Teague's Tech Treks

Learning Technology and other Tech Observations by Dr. Helen Teague

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Prioritizing meaning making in Digital Storytelling: A Latte with Angeline Koh

Prioritizing meaning making in Digital Storytelling: A Latte with Angeline Koh

The Hotel Jen in Singapore is known for steaming salted caramel lattes served in a tiny cafe surrounded by artwork, photographs of Singapore landmarks, tall chairs, and gentle nudges toward languid conversation.

Today was the perfect day for sips and smiles with my friend, Angeline Koh. Angeline is the Director / Principal Storytelling Coach at Tyros Global. Angeline’s digital storytelling work has been featured in a National Day Rally for Singapore’s Prime Minister Lee Hsien Loong.

On my first trip to Singapore, my fellow doctoral colleague, Oscar Guzman, arranged for Angeline Koh to speak to our digital storytelling SIG (special interest group). Then, the first insight I learned from Angeline Koh is that “Conversations become as much about story-telling as ‘story-listening'” (Koh, personal communication, March 17, 2015). Angeline and I went on to co-present a digital storytelling session for Pepperdine GSEP Student/Alumni Symposium in 2016.

Today, I had my notebook ready to learn more.

As our latte’s cooled, Angeline agreed to speak a little about the universal appeal of digital storytelling.

The sharing of ideas, experiences, and cultural perspectives found in digital storytelling videos has the potential to shape a common and dynamic cultural and historical heritage, background (Barab & Duffy, 2000) while intersecting and strengthening different perspectives (Beare, 2008) and building trust (Copeland, S., & De Moor, 2018).

Angeline Koh promotes storytelling as a tool for empowerment for us to “live our great story.”

 

Angeline enthusiastically encourages the art of storytelling expression reflecting “a community with a significant history, a common cultural heritage” (Barab & Duffy, 2000, p. 14).

Digital storytelling provides opportunities for many people in healthcare, business, and education to utilize multimodal affordances in meaningmaking (Teague & Pruett, 2016; Kress, 2010).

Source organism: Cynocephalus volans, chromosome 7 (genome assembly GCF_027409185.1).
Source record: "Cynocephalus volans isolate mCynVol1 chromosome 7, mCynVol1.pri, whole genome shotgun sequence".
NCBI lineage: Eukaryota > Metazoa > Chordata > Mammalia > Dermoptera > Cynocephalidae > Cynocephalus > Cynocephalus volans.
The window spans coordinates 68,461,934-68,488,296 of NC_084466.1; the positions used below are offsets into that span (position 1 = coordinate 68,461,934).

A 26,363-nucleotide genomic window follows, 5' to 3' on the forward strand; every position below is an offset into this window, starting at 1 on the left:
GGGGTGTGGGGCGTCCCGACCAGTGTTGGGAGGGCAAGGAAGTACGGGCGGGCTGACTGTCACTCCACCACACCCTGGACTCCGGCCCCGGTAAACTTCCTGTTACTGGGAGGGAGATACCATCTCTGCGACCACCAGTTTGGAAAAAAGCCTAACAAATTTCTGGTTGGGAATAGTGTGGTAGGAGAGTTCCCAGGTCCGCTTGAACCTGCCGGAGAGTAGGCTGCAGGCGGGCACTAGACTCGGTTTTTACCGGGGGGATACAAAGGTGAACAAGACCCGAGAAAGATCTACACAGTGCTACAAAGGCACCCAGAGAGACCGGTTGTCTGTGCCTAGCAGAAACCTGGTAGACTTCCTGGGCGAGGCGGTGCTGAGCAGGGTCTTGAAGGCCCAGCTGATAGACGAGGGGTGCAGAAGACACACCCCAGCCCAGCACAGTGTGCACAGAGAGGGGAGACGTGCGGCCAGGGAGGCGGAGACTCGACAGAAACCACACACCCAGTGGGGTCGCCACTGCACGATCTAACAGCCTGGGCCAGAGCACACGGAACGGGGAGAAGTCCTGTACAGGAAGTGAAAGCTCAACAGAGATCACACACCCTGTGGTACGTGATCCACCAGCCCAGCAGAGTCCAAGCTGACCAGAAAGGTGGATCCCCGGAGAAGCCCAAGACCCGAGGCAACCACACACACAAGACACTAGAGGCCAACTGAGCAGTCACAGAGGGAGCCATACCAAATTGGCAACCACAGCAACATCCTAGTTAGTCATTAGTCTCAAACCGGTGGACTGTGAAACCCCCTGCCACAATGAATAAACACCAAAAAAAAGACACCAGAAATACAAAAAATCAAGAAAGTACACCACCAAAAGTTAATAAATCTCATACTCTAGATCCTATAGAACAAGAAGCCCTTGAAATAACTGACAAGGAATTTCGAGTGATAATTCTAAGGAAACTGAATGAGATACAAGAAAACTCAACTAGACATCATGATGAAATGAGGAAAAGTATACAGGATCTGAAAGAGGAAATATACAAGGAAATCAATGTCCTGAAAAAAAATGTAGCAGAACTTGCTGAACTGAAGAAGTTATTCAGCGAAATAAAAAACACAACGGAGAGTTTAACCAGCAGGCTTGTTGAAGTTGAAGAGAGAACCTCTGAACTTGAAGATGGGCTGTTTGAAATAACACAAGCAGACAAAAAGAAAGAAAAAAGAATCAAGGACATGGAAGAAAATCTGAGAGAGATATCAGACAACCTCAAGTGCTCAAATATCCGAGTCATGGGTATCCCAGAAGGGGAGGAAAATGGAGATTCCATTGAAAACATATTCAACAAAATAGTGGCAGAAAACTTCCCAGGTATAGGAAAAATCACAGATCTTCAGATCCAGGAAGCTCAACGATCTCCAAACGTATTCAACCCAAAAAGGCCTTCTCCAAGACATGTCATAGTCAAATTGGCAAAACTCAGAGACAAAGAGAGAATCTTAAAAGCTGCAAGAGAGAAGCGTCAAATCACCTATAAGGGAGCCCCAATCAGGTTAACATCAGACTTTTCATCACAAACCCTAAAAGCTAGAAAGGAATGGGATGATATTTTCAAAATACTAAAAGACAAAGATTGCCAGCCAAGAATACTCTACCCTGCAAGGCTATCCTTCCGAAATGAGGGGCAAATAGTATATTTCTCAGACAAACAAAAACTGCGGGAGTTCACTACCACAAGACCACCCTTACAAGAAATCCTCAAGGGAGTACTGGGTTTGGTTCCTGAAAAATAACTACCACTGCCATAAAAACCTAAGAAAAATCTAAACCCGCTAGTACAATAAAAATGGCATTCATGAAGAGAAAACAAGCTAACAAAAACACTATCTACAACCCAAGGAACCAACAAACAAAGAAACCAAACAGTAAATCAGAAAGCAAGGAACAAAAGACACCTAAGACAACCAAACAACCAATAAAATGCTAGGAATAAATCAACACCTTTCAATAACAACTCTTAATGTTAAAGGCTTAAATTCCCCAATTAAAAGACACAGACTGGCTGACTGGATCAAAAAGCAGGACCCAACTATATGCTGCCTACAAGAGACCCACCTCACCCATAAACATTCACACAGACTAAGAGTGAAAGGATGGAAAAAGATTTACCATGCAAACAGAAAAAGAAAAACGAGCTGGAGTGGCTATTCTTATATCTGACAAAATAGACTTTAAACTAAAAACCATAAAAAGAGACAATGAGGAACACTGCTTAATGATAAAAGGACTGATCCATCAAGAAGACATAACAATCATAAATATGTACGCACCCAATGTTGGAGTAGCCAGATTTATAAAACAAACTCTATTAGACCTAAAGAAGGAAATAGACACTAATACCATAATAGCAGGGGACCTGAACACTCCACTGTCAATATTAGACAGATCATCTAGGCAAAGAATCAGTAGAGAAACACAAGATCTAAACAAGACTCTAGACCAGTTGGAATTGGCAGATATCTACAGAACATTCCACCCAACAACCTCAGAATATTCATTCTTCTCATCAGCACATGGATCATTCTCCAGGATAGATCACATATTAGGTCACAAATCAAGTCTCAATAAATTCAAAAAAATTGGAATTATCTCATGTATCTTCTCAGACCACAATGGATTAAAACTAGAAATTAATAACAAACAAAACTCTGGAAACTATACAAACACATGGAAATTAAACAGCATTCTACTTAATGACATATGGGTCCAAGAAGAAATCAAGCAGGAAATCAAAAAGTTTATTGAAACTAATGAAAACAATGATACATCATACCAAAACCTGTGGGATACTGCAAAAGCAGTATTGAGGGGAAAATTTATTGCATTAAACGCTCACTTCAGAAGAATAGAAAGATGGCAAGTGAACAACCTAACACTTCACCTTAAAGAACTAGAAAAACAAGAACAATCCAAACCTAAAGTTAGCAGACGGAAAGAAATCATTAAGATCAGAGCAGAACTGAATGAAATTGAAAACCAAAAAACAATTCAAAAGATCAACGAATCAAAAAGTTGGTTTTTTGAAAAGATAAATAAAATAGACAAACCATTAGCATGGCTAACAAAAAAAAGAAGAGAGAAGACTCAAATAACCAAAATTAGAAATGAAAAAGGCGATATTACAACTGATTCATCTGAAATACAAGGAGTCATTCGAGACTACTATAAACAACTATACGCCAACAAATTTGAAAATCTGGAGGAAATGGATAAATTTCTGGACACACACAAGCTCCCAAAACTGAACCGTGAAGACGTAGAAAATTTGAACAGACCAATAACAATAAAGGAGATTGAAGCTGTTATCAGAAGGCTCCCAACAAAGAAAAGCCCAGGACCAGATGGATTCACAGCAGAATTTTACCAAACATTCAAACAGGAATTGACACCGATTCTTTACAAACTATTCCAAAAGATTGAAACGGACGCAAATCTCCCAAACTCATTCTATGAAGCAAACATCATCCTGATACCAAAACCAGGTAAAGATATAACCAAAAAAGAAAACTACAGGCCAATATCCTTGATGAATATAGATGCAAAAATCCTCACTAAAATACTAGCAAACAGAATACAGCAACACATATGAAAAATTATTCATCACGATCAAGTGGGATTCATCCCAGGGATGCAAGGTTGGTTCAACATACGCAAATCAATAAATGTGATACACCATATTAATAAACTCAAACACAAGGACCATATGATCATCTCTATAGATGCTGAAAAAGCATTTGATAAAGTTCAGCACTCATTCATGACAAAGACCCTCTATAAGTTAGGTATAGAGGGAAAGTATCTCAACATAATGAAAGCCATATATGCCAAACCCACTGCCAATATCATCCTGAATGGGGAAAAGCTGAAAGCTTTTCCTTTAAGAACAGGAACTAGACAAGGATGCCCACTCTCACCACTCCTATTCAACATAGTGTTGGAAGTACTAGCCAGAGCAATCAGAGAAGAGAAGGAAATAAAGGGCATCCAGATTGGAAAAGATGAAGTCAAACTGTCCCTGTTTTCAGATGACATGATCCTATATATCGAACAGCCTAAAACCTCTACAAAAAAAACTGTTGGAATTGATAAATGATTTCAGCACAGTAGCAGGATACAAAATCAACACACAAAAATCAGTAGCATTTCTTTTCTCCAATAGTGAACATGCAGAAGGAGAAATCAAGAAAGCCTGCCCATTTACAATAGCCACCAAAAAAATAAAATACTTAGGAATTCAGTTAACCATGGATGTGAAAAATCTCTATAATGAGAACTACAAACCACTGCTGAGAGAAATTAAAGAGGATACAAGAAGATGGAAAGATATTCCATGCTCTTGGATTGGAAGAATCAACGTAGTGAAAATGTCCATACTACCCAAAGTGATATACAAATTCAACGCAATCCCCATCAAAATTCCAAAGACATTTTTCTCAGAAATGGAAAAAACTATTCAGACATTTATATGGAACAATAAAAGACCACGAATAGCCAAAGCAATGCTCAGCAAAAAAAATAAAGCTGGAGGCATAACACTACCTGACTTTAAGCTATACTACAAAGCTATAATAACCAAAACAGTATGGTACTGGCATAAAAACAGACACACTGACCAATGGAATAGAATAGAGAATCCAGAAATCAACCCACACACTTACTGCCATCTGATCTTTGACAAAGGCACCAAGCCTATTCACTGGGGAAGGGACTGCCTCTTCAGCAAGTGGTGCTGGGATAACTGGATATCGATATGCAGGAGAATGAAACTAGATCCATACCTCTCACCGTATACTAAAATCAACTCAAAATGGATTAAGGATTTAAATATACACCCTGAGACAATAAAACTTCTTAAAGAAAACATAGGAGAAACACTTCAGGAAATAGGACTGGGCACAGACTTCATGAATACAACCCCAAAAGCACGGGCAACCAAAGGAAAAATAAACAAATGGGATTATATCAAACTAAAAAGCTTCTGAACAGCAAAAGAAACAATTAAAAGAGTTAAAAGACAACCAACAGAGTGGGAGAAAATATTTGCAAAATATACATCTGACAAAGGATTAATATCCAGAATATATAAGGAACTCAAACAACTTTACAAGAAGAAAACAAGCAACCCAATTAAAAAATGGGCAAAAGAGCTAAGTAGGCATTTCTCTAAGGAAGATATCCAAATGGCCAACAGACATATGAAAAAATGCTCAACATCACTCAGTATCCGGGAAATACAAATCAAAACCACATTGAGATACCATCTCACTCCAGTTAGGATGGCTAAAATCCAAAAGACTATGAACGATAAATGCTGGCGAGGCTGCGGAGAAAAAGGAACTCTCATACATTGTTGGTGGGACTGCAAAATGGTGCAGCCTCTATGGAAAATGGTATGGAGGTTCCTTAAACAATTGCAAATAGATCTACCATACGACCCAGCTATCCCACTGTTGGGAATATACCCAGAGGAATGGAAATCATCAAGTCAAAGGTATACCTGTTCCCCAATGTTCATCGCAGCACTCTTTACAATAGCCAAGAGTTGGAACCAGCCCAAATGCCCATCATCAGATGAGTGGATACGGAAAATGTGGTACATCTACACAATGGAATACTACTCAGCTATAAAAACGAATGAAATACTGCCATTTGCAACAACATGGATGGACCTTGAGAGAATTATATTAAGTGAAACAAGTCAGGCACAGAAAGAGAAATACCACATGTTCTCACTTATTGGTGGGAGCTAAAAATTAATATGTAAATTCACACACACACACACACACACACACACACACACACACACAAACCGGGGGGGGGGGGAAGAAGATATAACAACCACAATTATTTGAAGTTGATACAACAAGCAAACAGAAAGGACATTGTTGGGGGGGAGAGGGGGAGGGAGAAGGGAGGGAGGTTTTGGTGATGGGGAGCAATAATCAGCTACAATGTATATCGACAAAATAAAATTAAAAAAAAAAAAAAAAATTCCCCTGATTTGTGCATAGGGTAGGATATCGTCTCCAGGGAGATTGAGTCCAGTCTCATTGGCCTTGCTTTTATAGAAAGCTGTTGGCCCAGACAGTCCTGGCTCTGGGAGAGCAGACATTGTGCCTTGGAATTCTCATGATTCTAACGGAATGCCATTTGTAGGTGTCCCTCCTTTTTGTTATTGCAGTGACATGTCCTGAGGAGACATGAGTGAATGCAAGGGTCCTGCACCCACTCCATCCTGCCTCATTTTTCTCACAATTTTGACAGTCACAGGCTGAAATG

Digital storytelling production forms a foundational commonality that mirrors Lave’s anthropological conclusion that “meaning is connected to practices and contexts” (in Barab & Duffy, 2000). The meaning-making experience is pivotal to obliterate bias in communication, increase awareness of stereotypes among generations, and encourage open channels of dialogue

These digital storytelling conversations often extend beyond the contest submission incident to additional conversations. Students describe a strengthening of their identity and seeing themselves included in the aging continuum. Identity is
a vital and essential component of Communities of Practice (Wenger, 1998). Stories from older adults to the younger, listening student, reflect the older adults’ identity and purpose. They offer a shared knowledge between the senior subject of the photo and the younger student apprentice. Continual dialogue prevents a community of practice from becoming a “hostage” to understanding (Lave and Wenger, 1991, p. 10). As a result of the contest experience, a nurtured practice
develops. The practice is a shared history of intergenerational learning in an ongoing, social and interactive arena (Lave and Wenger, p. 101).

Or, as Angeline says, “You can tell a story. Digitally.”

Thank you, Angeline, for a very enlightening Latte break!

(l to r) Angeline Koh and Helen Teague, Hotel Jen, Singapore

 

Learn more about Angeline here.

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References

Barab, S. A., & Duffy, T. (2000). From practice fields to communities of practice. Theoretical foundations of learning environments, 1(1), 25-55.

Copeland, S., & De Moor, A. (2018). Community Digital Storytelling for Collective Intelligence: towards a Storytelling Cycle of Trust. AI & SOCIETY33(1), 101-111.

Hardy, P., & Sumner, T. (Eds.). (2018). Cultivating compassion: How digital storytelling is transforming healthcare. Springer.

Koh, Angeline. Personal Communication, Singapore. March 15, 2015.

Kress, G. (2010) Multimodality: A social semiotic approach to contemporary communication. London: Routledge.

Lave, J., Wenger, E., (1991). Situated learning: Legitimate peripheral participation (Vol. 521423740). Cambridge: Cambridge university press.

Teague, H., & Pruett, C. (2016, April). Intergenerational Digital Storytelling Goes Global and Mobile: The Images of Aging Photocontest. In Global Learn (pp. 414-419). Association for the Advancement of Computing in Education (AACE).

Wenger, E. (1998). Communities of practice: Learning as a social system. Systems Thinker, 9(5), 2-3.

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Gaming to Strengthen Inductive Reasoning

knowledge deck

 

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Tabletop Game diagram created by Oscar Guzman for EDLT 728: Game, Simulations, and Virtual World for Learning, Dr. Mark Chen

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